Best Shots Rapid Reviews: SECRET AVENGERS #5, ROBIN RISING: OMEGA #1, More
CREDIT: Marvel Comics
Greetings, 'Rama readers! Ready for your Thursday pellets? Best Shots has your back, with this week's installment of our Rapid-Fire Reviews! So let's kick off today's column with the latest look at the newest issue of Secret Avengers...
Secret Avengers #5 (Published by Marvel Comics; Review by David Pepose; 'Rama Rating: 9 out of 10): Could it be, that beneath all the gags, Secret Avengers has a darker mystery running through it? Ales Kot proves that this book isn't just about the laughs, as Maria Hill prepares to battle an unseen enemy waiting to strike. There's a lot of subplots being seeded in this book, including Coulson displaying signs of PTSD, the cyborg known as the Fury having an interesting scar, or Spider-Woman possibly getting a power upgrade, but it doesn't keep it from being satisfying. One of the great bits is the interplay between Hill and MODOK, who gets a great scene proving "I am not just a caricature." Michael Walsh's almost woolly inking makes this book as moody and atmospheric as ever, his composition packing a lot and his characters already starting to show some strain under pressure. Even at its darkest point yet, Secret Avengers remains a fun, exciting read.
Robin Rising: Omega #1 (Published by DC Comics; Review by Pierce Lydon; 'Rama Rating: 7 out of 10): The lengthy recap will be enough to catch up those unintiated with the saga of Damian Wayne, but it might worry more experienced readers. However, fret not, Bat-fans. This issue clocks in at 35 pages and most of it is an all-out brawl that teams Ra’s al Ghul, Frankenstein and Batman against the forces of Glorious Godfrey of Apokolips. Only in comics, right? Peter J. Tomasi kind of just lets Andy Kubert takes the reins. Kubert’s fight choreography is solid, and it gets even better when a certain team of superheroes shows up to help. That’s where Tomasi gets to dig in a bit. Batman has always been a little off-kilter and his reaction to how one of his teammates interferes in his rescue mission is a reminder of the bond between a father and son.
Rat Queens #7 (Published by Image Comics; Review by Vanessa Gabriel; 'Rama Rating: 10 out of 10): In Palisade, it seems everyone’s got a past and writer Kurtis Wiebe continues to tease and unveil unexpected yet rightly organic layers to the characters of Rat Queens. Who knew Lola was so divinely badass? Or that Sawyer is drawn to the darkness in Hannah because he has it in him too? The Rat Queens’ stories are becoming increasingly rich and enthralling, and always funny. Yet no matter how many D&D references or belly-laughs because of Betty there may be, Roc Upchurch continues to be the magical force on this book. Roc's sensual, expressive style makes Rat Queens so godsdamned human. The pain in Hannah's eyes, Dee's smooth pensiveness, Violet’s stern dismay or Betty's outright lovable nature - it all feels like someone we might know and sometimes someone we'd like to be... in our own fantasy comic. Rat Queens #7 is full of exquisite aesthetics, biting sarcasm and a proper shagging (or three). You’ll want to read this one.
Supergirl #33 (Published by DC Comics; Review by David Pepose; 'Rama Rating: 8 out of 10): Tony Bedard wraps his underrated "Red Daughter of Krypton" arc with Supergirl #33, which does a masterful job of setting up action and tension, even if it doesn't quite solve the problem that's been bugging Kara Zor-El since her reintroduction: a lack of clear direction in terms of her characterization. That said, Bedard does a great job at using all the continuity tools at his disposal, including Kara's Red Lantern ring and the cloud of Kryptonite dust encircling the planet following the "Doomed" storyline in the other Super-books. The villain of the piece, Worldkiller-1, is expertly explained, making the book surprisingly reader-friendly. Even more important is artist Jeff Johnson, who balances cartoony expressions and hard-hitting superhero choreography - Johnson is definitely a talent to watch, and one that DC needs to lock down before the competition sniffs him out.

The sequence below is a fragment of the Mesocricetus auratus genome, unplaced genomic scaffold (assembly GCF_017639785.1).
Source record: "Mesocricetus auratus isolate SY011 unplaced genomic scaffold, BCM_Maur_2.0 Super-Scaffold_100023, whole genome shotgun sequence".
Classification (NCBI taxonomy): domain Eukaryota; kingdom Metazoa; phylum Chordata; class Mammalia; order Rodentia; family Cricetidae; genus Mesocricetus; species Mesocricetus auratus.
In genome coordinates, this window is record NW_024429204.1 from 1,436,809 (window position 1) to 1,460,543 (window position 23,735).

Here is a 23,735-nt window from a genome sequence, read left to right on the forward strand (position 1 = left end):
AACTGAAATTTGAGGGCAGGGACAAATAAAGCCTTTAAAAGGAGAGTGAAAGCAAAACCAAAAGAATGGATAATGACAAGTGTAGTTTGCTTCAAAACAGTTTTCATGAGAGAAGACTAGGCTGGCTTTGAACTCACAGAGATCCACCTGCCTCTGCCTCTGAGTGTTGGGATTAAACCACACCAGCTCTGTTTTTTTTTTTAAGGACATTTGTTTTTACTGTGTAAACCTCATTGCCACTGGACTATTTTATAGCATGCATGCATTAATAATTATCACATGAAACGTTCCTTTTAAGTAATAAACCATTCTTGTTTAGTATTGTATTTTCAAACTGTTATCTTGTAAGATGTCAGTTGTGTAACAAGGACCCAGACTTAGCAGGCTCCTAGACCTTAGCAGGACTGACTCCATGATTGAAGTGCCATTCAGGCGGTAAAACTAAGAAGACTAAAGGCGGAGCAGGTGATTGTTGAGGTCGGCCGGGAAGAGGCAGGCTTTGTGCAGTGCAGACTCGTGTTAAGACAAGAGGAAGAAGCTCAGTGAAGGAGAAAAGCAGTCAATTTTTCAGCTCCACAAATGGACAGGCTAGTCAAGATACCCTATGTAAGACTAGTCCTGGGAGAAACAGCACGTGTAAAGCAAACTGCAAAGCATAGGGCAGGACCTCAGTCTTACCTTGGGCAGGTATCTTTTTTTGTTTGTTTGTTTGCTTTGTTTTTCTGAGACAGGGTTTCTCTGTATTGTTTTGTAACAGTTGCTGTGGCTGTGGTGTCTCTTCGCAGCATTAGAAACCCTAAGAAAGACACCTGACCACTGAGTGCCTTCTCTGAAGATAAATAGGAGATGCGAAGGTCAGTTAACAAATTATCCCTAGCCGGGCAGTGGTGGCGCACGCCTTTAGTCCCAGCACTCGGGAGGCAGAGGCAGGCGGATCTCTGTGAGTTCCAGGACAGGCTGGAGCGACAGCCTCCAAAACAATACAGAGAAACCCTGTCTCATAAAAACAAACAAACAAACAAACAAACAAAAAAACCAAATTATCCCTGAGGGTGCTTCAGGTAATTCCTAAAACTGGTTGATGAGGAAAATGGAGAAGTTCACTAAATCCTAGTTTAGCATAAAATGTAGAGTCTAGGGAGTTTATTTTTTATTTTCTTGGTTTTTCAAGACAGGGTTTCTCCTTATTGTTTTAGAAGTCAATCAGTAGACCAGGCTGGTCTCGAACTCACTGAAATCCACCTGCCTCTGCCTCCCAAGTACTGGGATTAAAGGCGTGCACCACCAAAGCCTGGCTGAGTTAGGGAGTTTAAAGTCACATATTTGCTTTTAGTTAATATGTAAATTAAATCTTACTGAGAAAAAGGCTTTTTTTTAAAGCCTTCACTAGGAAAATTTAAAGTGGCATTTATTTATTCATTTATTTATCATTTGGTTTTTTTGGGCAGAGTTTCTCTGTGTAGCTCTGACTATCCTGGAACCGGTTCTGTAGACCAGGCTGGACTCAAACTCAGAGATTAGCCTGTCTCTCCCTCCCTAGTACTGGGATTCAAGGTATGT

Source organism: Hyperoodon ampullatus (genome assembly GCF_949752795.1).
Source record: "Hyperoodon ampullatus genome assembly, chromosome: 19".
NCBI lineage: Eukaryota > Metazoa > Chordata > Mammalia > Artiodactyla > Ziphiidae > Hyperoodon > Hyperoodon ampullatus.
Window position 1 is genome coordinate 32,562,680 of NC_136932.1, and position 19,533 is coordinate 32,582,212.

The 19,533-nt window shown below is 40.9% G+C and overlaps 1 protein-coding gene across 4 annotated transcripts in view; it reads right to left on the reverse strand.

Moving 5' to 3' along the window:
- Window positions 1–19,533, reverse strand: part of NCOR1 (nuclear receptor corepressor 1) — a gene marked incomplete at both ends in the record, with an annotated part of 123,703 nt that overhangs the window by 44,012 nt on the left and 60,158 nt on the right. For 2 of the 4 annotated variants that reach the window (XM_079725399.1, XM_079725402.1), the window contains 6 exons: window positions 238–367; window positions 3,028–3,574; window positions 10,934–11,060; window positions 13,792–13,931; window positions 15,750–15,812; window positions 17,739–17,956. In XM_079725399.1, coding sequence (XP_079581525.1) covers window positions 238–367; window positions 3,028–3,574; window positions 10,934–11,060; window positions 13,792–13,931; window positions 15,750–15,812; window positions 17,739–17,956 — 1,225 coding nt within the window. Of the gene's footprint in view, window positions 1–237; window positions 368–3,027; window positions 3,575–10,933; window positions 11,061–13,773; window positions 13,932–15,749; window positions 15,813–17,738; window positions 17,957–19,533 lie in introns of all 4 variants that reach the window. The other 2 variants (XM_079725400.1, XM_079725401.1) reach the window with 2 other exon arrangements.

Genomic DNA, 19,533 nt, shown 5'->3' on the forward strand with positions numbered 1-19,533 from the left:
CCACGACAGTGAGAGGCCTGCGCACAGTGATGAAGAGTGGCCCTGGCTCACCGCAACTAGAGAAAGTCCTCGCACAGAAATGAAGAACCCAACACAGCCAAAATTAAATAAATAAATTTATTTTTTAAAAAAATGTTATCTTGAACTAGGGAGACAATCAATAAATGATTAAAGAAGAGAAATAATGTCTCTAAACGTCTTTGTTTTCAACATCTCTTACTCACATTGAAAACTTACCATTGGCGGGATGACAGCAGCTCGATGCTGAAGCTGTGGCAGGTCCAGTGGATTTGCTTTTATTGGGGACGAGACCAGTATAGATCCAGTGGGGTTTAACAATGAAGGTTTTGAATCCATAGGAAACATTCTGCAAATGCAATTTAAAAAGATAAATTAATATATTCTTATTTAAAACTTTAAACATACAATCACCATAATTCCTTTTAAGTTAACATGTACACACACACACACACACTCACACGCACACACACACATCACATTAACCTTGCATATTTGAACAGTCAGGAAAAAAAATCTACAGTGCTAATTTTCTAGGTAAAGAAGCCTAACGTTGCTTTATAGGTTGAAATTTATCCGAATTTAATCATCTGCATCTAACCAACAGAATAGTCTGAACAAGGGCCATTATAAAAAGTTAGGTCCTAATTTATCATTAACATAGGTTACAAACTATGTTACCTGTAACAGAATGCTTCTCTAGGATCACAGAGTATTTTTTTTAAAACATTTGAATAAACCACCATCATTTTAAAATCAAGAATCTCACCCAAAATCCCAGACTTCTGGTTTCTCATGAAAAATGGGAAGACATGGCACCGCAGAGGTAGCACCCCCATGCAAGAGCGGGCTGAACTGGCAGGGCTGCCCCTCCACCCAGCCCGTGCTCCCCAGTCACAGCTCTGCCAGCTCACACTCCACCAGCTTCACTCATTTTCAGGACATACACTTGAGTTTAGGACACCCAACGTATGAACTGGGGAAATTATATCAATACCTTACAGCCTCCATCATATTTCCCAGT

The Wicked + The Divine #2 (Published by Image Comics; Review by Forrest C. Helvie; 'Rama Rating: 9 out of 10): Admittedly, I wasn't as taken with the first issue as many other critics were as I felt W+D #1 didn't fully lay out the premise or primary conflict for these characters as clearly as a first issue should. With Issue #2, however, Gillen and McKelvie more than make up for any ambiguities from before. Readers will better understand who these gods are, where they come from, their reasons for being on Earth, as well as possible directions the story will take without giving too much away. McKelvie once again shows his keen eye for mixing the surreal and real to create hip and captivating visuals especially when combined with Wilson's pop-infused colors. Readers who fell in love with the first issue will have already bought #2, but for those like myself who were more reticent about giving it a go, it looks like this series may just live up to the hype after all.
Ms. Marvel #6 (Published by Marvel Comics; Review by Vanessa Gabriel; 'Rama Rating: 8 out of 10): As Kamala Khan finally starts to dip her toes in the waters of superheroics, she is faced with the reality of what that means in her world - including disobeying her parents or meeting a real villain for the first time. With the perfect pitch of a sheltered gamer girl, Ms. Marvel #6 digs into Kamala’s relatable journey of self-discovery as she happens across an A-list X-Man and fangirls out. Adrian Alphona is missed on art duties for this issue, but once your eye transitions to Jacob Wyatt’s more simple lines – you’ll be charmed. And when Kamala dons her costume for the first time, Wyatt draws it perfectly. Ms. Marvel #6 is full of heart and humor, continuing to be one of the most delightful additions to Marvel’s superhero line-up.
Batman Eternal #15 (Published by DC Comics; Review by Pierce Lydon; 'Rama Rating: 5 out of 10): Ray Fawkes gives us a good change of pace issue as we check in on Batwing and the Spectre but there are no teeth in the narrative. Fawkes serves up a lot of mystery and teases the Spectre but we don’t get much pay-off on either front. We get to check in with Harper and Red Robin as well as Batgirl and her increasing band of heroes, but it’s pure table-setting and not much else. Dustin Nguyen’s work buoys the issue, but it’s a shame to waste his talent on such a middling script. This issue reminds us of the pitfalls of the weekly format; sometimes you hit odd uneven patches after a stretch of good storytelling.